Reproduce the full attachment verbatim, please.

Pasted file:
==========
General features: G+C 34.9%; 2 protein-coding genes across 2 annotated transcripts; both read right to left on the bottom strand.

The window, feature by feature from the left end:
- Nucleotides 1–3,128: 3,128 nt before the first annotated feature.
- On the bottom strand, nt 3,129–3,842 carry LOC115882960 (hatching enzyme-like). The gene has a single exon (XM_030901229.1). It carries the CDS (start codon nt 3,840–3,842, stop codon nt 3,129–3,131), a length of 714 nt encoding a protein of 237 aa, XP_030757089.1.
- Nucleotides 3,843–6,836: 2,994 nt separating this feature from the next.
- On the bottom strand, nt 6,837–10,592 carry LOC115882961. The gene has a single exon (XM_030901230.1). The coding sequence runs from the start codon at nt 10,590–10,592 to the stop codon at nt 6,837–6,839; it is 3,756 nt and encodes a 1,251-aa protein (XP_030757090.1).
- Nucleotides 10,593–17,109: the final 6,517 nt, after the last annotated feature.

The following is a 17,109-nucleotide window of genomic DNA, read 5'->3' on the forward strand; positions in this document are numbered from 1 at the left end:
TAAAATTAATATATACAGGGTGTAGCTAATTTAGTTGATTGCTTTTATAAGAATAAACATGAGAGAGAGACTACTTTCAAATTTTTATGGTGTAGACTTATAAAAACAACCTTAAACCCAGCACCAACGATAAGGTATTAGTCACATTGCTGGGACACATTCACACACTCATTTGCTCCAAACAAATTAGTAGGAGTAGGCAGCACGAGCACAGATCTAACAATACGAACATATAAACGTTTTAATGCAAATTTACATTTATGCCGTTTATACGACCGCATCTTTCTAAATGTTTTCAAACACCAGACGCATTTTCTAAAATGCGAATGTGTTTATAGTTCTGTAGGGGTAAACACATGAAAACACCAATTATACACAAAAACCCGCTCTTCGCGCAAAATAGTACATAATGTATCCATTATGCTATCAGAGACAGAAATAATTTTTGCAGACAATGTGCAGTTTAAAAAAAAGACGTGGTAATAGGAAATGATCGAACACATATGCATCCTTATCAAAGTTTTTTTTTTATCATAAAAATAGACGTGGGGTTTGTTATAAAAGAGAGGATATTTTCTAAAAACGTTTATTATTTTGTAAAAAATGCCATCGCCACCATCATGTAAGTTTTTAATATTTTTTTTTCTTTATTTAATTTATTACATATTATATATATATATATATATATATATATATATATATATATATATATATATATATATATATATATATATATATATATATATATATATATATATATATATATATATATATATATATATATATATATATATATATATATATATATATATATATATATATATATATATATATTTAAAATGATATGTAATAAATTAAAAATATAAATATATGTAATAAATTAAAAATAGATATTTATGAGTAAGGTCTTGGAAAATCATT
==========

General features: G+C 34.9%; 2 protein-coding genes across 2 annotated transcripts; both read right to left on the bottom strand.

The window, feature by feature from the left end:
- Nucleotides 1–3,128: 3,128 nt before the first annotated feature.
- On the bottom strand, nt 3,129–3,842 carry LOC115882960 (hatching enzyme-like). The gene has a single exon (XM_030901229.1). It carries the CDS (start codon nt 3,840–3,842, stop codon nt 3,129–3,131), a length of 714 nt encoding a protein of 237 aa, XP_030757089.1.
- Nucleotides 3,843–6,836: 2,994 nt separating this feature from the next.
- On the bottom strand, nt 6,837–10,592 carry LOC115882961. The gene has a single exon (XM_030901230.1). The coding sequence runs from the start codon at nt 10,590–10,592 to the stop codon at nt 6,837–6,839; it is 3,756 nt and encodes a 1,251-aa protein (XP_030757090.1).
- Nucleotides 10,593–17,109: the final 6,517 nt, after the last annotated feature.

The following is a 17,109-nucleotide window of genomic DNA, read 5'->3' on the forward strand; positions in this document are numbered from 1 at the left end:
TAAAATTAATATATACAGGGTGTAGCTAATTTAGTTGATTGCTTTTATAAGAATAAACATGAGAGAGAGACTACTTTCAAATTTTTATGGTGTAGACTTATAAAAACAACCTTAAACCCAGCACCAACGATAAGGTATTAGTCACATTGCTGGGACACATTCACACACTCATTTGCTCCAAACAAATTAGTAGGAGTAGGCAGCACGAGCACAGATCTAACAATACGAACATATAAACGTTTTAATGCAAATTTACATTTATGCCGTTTATACGACCGCATCTTTCTAAATGTTTTCAAACACCAGACGCATTTTCTAAAATGCGAATGTGTTTATAGTTCTGTAGGGGTAAACACATGAAAACACCAATTATACACAAAAACCCGCTCTTCGCGCAAAATAGTACATAATGTATCCATTATGCTATCAGAGACAGAAATAATTTTTGCAGACAATGTGCAGTTTAAAAAAAAGACGTGGTAATAGGAAATGATCGAACACATATGCATCCTTATCAAAGTTTTTTTTTTATCATAAAAATAGACGTGGGGTTTGTTATAAAAGAGAGGATATTTTCTAAAAACGTTTATTATTTTGTAAAAAATGCCATCGCCACCATCATGTAAGTTTTTAATATTTTTTTTTCTTTATTTAATTTATTACATATTATATATATATATATATATATATATATATATATATATATATATATATATATATATATATATATATATATATATATATATATATATATATATATATATATATATATATATATATATATATATATATATATATATATATATATATATATATATATATATATATATATATTTAAAATGATATGTAATAAATTAAAAATATAAATATATGTAATAAATTAAAAATAGATATTTATGAGTAAGGTCTTGGAAAATCATT